A Review of Phase Change Materials for the Thermal Management and Isothermalisation of Lithium-Ion Cells

S. Landini, J. Leworthy, T. S. O’Donovan

Research output: Contribution to journalArticle

Abstract

Li-Ion batteries will play an important role in reaching emission targets by sustaining the further integration of renewable energy technologies and Electric Vehicles (EVs) in society. Their performance however is quite sensitive to temperature, leading to capacity fade, acceleration of ageing effect and possible thermal runaway. A Thermal Management System (TMS) should maintain a battery at an operating temperature within an optimal range and maximise temperature uniformity, i.e. approaching an isothermal condition. Many studies have experimentally investigated the electrical performance of Li-Ion batteries under controlled environmental temperatures. Notably however, these controlled conditions do not impose a uniform temperature or a controlled rate of cooling, as a TMS would. From a review of the relevant literature a ratio of the heat generation to the power production is proposed, i.e. quantifying an equivalent electro-chemical efficiency to advance research in this technological area and as additional TMS design metric. Overall, there is enough evidence that 25–30 °C is the best temperature range to minimise the ageing effect while 25–40 °C is typically reported as the general Li-Ion cells operating range. No specific temperature is identified to optimise the cycle electro-chemical efficiency and minimise the ageing effect. Therefore, a TMS should keep Li-Ion batteries within a specific temperature range according to the need for either higher electro-chemical efficiencies (i.e. higher powers and lower heat generation rates) or higher operating life. There are four main thermal management approaches of Li-Ion batteries: air-cooling, liquid-cooling, boiling and Phase Change Materials (PCM). Air cooling is preferred for safety reasons but is less efficient as the rate of heat transfer achievable is relatively low. Forced air cooling can effectively keep the temperature at a preferred level but fails to guarantee a uniform temperature. Liquid cooling is better in terms of heat transfer performance, but it is less safe and can still result in significant thermal gradients within the pack. Boiling effectively keeps Li-Ion cells temperature constant and uniform but can be quite complex to operate and control. Phase Change Materials (PCMs) as a passive cooling approach are proposed as an effective and low-cost isothermalisation technique. However, when Li-Ion batteries are operated under extreme conditions (high ambient temperature, high discharge rates), PCM are not able to recover all latent energy potential during solidification and this leads to possible thermal runaway. Overall, it is clear that no TMS alone is holistically better than others and the choice between air cooling, liquid cooling, boiling and latent heat PCM systems is entirely linked to the specific combination of temperatures, heat rates, cells capacity and geometry. Active PCM systems however, mainly a combination of liquid cooling and passive PCM, show promising results towards an ideal isothermal condition. Also, they introduce the potential to store the thermal energy and use it as needed, converting a Li-Ion cell from an Electrical Energy Storage System (EESS) to a Combined Heat and Power (CHP) system.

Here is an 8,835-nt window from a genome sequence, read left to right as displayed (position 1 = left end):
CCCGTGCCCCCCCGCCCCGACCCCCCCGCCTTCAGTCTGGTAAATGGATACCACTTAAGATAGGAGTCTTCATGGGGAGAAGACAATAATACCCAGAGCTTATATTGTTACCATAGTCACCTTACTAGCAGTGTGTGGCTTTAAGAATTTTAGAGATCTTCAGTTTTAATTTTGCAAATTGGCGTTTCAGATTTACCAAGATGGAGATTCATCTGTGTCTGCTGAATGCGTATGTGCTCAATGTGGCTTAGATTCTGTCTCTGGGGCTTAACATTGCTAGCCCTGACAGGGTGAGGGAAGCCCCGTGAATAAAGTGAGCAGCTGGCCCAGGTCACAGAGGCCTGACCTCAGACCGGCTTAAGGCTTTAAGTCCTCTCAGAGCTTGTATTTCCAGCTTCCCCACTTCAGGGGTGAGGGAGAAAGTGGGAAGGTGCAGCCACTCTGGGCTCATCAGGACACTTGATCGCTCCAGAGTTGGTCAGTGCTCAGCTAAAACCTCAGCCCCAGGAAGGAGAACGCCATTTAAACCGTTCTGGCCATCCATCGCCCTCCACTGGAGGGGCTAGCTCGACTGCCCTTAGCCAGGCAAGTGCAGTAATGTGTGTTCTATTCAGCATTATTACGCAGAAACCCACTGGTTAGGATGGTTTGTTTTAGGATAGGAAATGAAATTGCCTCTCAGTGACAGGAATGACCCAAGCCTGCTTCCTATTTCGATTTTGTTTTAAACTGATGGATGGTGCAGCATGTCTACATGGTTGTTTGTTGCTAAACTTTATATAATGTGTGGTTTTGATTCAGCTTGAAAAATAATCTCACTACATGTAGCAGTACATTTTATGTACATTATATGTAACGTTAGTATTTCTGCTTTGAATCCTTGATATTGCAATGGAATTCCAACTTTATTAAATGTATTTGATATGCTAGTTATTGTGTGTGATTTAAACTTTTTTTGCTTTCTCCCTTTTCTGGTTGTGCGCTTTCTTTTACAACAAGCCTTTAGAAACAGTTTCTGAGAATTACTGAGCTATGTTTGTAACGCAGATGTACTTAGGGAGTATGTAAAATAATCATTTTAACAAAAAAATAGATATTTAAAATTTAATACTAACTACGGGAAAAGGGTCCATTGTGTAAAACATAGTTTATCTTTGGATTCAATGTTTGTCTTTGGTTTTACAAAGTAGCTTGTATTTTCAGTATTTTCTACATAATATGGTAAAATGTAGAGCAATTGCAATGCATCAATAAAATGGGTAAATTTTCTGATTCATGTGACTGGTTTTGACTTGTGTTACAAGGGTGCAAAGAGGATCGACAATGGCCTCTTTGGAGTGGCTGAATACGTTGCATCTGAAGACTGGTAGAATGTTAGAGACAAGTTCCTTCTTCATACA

Original languageEnglish
Article number100887
JournalJournal of Energy Storage
Volume25
Early online date23 Aug 2019
DOIs
Publication statusPublished - Oct 2019

Fingerprint

Phase change materials
Temperature control
Lithium
Ions
Cooling
Temperature
Boiling liquids
Aging of materials
Heat generation
Liquids
Air
Heat transfer
Latent heat
Electric vehicles
Potential energy
Thermal energy
Thermal gradients
Energy storage
Solidification

Keywords

  • Air-cooling
  • Electro-chemical efficiency
  • Li-Ion batteries
  • Liquid-cooling
  • Phase change materials
  • Thermal management

ASJC Scopus subject areas

  • Renewable Energy, Sustainability and the Environment
  • Energy Engineering and Power Technology
  • Electrical and Electronic Engineering

Cite this

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A Review of Phase Change Materials for the Thermal Management and Isothermalisation of Lithium-Ion Cells. / Landini, S.; Leworthy, J.; O’Donovan, T. S.

In: Journal of Energy Storage, Vol. 25, 100887, 10.2019.

Research output: Contribution to journalArticle

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AU - Leworthy, J.

AU - O’Donovan, T. S.

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